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Customized Training Solutions for Selling Your Ideas and Responding to Your Clients www.impactcommunicationsinc.

com
Telephone: 847-438-4480 E-mail:

info@impactcommunicationsinc.com

An American Accent Here Are Some Good Resources


By Judith Filek President Impact Communications, Inc In one month, Impact Communications received 17 requests for help in achieving an American accent. We heard from actors and actresses living outside of the U.S. who want to expand their career options. We also heard from inside sales and call center representatives in India, the Philippines, and Europe, as well as business people in China, Japan and Korea. Experts tell us acquiring an American accent is no small task. It is down right difcult. Three things need to be mastered: Intonation Liasons Pronunication

rectly. In American English, sounds are pronounced differently and require the lips, teeth and tongue to be in different positions than the way the syllables were learned in ones native tongue. The [ae], [a] and [uh] are the most important and the most challenging for foreign speakers. As you can see, acquiring an American accent takes real effort. Experts typically recommend a coach. Universities and ESL (English as a Second Language) Programs are great for helping an individual understand and remedy his own particular issues. Should you be interested in other sources, there are lots of options available through the web. In doing a Google Search, the following information was uncovered. (Click on the links below.) Informative web sites:

www.americanaccent.com www.englishconnection.com www.languagequest.com www.directenglish.com www.englishonline.net


On-line group:

The rst and most important one is intonation. Intonation refers to the rise of fall of the voice to express different concepts or emotions. If English is not your rst language, learning the intonation of American words to convey meaning and emotion can be vexing. In other languages, like Spanish or French, words are rearranged or the pitch is changed like in Chinese to show importance. In English, the word order is xed. Liasons, the second factor, is the stringing of individual words together to indicate a complete thought. Words are not said separately in American English. They are strung together. Its as if one word is attached to the beginning of the next. Ann Cook in her book, American Accent Training, calls it the hum of the whole sentence that only changes when you come to a comma or a period and maybe not even then. Finally, Pronunciation refers to saying the word cor-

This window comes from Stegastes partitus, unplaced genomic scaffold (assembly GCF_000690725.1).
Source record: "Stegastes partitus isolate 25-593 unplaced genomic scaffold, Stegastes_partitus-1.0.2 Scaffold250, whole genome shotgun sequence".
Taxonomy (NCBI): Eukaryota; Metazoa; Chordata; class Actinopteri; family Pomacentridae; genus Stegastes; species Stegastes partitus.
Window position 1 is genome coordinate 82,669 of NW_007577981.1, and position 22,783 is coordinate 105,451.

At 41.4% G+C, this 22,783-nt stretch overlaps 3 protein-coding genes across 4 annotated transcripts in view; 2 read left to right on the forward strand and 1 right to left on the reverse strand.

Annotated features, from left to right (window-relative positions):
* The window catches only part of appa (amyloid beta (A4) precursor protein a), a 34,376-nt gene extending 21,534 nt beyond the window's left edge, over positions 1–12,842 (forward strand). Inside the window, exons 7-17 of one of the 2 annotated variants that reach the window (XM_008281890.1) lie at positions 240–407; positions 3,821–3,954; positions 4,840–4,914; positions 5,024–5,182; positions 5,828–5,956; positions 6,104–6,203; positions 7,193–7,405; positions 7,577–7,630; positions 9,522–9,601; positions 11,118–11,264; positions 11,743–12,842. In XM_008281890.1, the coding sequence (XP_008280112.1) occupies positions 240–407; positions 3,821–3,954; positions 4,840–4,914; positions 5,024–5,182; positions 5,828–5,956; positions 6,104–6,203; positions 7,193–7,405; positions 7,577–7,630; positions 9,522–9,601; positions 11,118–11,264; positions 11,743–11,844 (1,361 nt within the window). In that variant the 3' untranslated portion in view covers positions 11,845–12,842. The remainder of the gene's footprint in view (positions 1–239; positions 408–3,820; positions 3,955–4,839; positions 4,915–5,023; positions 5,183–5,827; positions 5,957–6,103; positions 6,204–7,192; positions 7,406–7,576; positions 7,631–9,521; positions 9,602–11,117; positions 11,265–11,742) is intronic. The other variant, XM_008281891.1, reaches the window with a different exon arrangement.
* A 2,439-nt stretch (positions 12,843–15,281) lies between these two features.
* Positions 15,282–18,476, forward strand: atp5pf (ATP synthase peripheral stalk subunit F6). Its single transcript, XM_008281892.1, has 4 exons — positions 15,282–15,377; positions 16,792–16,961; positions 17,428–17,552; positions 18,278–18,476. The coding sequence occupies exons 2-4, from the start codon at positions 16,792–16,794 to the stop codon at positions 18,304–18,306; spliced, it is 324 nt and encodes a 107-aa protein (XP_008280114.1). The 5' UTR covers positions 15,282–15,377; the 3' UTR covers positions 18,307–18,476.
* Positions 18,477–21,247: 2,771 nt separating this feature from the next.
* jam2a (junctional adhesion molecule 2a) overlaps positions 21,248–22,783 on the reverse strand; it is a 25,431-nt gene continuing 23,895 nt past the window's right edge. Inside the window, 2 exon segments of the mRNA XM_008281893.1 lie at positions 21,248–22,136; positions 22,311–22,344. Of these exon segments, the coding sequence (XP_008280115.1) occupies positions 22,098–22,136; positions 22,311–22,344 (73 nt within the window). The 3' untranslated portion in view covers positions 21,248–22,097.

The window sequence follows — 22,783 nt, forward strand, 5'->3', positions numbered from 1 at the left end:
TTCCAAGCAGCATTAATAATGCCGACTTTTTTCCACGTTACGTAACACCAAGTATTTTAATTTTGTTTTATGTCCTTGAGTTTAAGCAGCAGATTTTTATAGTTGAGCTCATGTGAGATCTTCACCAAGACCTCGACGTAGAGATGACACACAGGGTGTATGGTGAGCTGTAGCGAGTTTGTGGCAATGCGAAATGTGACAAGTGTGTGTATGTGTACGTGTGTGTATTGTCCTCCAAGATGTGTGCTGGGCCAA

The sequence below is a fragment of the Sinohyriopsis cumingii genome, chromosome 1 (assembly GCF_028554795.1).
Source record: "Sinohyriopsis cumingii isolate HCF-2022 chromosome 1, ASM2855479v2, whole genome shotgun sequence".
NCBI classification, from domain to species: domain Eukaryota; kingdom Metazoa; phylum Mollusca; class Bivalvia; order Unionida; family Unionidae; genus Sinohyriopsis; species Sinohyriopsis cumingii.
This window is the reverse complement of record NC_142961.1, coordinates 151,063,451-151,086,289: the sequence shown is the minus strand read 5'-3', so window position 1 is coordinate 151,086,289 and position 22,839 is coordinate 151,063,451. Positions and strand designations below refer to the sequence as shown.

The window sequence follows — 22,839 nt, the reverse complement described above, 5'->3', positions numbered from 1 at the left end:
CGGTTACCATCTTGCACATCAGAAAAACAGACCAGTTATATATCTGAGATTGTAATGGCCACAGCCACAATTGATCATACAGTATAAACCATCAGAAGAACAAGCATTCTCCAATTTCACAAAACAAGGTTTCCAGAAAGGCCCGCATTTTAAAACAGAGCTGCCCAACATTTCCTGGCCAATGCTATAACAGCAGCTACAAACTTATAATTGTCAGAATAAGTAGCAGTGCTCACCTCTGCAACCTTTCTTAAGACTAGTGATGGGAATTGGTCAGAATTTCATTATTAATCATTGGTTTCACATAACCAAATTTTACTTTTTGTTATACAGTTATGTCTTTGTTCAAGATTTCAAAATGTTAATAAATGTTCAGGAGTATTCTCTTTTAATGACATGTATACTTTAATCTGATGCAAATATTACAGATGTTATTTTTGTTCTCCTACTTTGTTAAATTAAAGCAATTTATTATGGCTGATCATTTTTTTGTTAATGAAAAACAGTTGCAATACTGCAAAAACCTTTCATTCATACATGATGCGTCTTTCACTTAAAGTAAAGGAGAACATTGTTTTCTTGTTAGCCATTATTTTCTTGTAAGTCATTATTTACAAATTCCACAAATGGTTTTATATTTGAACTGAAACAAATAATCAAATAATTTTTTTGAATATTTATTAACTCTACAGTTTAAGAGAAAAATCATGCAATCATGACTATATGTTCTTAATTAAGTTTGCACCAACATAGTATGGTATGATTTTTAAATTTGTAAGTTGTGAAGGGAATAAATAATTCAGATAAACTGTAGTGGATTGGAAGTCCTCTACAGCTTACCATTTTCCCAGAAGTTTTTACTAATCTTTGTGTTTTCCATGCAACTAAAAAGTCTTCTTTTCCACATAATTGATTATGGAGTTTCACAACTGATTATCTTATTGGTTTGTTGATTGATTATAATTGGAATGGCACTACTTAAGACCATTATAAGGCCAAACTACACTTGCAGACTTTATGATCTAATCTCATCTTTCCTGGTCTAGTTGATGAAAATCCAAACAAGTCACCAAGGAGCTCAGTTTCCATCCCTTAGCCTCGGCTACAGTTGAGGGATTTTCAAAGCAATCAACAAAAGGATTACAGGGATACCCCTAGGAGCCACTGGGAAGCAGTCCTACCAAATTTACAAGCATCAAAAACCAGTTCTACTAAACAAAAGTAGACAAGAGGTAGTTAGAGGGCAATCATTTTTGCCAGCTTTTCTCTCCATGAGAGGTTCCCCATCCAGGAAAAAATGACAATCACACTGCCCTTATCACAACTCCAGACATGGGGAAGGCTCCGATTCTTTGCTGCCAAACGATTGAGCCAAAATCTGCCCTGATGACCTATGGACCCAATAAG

www.groups.yahoo.com/group/ americanaccenttraining
Free Diagnostic Test that utilizes Barrons ESL American Accent Training Principles available on.

www.americanaccent.com
Interesting Books available from Amazon.com American Accent Training by Ann Cook NTCs Dictionary of Everyday American English Expressions by Richard Spears, et al Speak English Like an American by Amy Gillet

Continued on page 2 June 2005 Phone Communications Skills Newsletter Page: 1

Customized Training Solutions for Selling Your Ideas and Responding to Your Clients www.impactcommunicationsinc.com
Telephone: 847-438-4480 E-mail:

info@impactcommunicationsinc.com

By checking the sources listed above, you should be on your way mastering an American accent successfully. Impact Communications, Inc. consults with individuals and businesses to improve their face-to-face and over the phone communication skills. When you have to have impact, phone (847) 438-4480 or visit our web site, www.ImpactCommunicationsInc.com.

Copyright 2005 Impact Communications, Inc. All Rights Reserved. June 2005 Phone Communications Skills Newsletter Page: 2